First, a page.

Source | FastCompany : By GWEN MORAN
If your desk gets tidier as your looming deadline gets closer, you’re probably familiar with the effects of procrastination. Putting off ‘til tomorrow what you can do today isn’t just a harmless act—a February 2016 study in the journal PL0S One found it was associated with higher levels of stress, anxiety, depression, fatigue, and even unemployment.
And while there may be benefits to using procrastination wisely, the main motivation is to avoid something painful—and that can be detrimental, says psychologist Neil Fiore, founder of Albany, California-based Fiore Productivity, Inc. and author of Awaken Your Strongest Self. In the workplace, people who are chronic procrastinators may find that their lives are unbalanced because they’re avoiding doing things that are necessary, he says.
Examining your procrastination “style”—the reasons behind why you’re not doing what you need to do, can lead to important insights. Here are five common types of procrastinators, and the best tactics to help them get unstuck.
This procrastinator is trying to avoid being embarrassed by mistakes or judged, Fiore says. They may spend too much time on one component of a project, failing to manage their time properly, or avoid the project altogether, then rush to finish it at the last minute. Of course, this may increase the likelihood of making mistakes.
Afraid of being revealed as unqualified or inferior, this procrastinator puts off doing anything to avoid that risk, Fiore says. Often this type of procrastination is learned when the person is surrounded by people who are difficult to please. “If I cannot please my partner, my parents, my teacher, my boss, it creates what behaviorists call ‘learned helplessness.’ Learned helplessness is a pragmatic definition of depression,” Fiore says.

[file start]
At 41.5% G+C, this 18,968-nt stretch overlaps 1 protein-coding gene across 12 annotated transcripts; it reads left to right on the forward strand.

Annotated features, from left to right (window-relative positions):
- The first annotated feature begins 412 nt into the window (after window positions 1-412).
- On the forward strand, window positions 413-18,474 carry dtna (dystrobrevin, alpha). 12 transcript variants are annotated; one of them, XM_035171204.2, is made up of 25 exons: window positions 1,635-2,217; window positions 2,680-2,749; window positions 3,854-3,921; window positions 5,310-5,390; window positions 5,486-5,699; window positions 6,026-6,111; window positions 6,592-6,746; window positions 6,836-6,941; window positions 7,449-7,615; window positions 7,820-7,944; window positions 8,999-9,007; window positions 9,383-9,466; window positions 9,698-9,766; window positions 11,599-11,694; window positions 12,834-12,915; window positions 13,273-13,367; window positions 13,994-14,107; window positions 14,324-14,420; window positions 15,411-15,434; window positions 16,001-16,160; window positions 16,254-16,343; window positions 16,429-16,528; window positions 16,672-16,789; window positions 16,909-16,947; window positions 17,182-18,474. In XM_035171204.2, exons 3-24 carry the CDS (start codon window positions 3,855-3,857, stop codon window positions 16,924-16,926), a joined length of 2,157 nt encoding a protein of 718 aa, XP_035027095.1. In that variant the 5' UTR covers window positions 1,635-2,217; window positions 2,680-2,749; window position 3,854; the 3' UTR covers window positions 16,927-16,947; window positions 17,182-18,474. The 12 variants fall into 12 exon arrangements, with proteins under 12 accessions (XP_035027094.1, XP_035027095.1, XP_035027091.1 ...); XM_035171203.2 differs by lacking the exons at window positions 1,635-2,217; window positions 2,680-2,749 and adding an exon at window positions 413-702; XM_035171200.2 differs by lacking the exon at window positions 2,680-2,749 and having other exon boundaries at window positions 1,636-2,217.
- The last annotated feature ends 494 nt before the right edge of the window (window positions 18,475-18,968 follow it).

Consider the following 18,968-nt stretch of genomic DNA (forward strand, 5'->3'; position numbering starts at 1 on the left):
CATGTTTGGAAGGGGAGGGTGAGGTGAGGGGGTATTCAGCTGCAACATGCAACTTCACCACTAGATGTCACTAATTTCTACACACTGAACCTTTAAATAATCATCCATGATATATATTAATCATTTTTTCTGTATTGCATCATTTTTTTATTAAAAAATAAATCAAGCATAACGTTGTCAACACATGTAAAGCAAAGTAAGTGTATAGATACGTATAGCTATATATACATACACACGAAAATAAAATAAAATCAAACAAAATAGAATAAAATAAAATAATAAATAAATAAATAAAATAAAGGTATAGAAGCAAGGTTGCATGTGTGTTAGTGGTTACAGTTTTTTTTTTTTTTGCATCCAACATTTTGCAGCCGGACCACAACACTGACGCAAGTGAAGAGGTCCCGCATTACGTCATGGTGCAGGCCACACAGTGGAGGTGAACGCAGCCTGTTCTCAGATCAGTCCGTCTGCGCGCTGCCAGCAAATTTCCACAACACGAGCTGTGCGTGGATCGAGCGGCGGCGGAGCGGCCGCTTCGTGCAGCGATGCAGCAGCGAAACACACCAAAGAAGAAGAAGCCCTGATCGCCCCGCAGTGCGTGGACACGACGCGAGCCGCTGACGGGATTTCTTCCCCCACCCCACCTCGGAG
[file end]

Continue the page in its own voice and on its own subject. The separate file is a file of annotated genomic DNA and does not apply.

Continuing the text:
When work is boring or unpleasant, we may procrastinate just to avoid doing it, says Nicole Bandes, founder of the consultancy the Productivity Expert. If you hate what you’re doing or you find it mind-numbing, it’s tough to get motivated to take action.
Sometimes, there’s just too much to do, and it’s hard to figure out where to start—so we don’t do anything, Fiore says. Whether they’ve chosen to take on too much or a supervisor is piling on the work, the sheer thought of getting it all done makes us avoid doing anything at all.
The Lucky One
Some people believe they do their best work under pressure, so they procrastinate until their back is up against the wall. If they have a history of doing this without consequence, they’ve essentially been rewarded for procrastinating, Bandes says. “In school, if you tended to be the kind of person that waited to the last minute to turn in a report, but you still got a really good grade on it, that would [create a belief that] ‘Oh, I don’t have to do it right away because I’m going to get a great grade even if I wait until the last minute,’” she says.
So, what do you do if you’re a procrastinator and it’s hurting your work? Spotting the underlying issue is the first step to changing your behavior, Bandes says. And the approaches to managing and overcoming procrastination are similar for each type.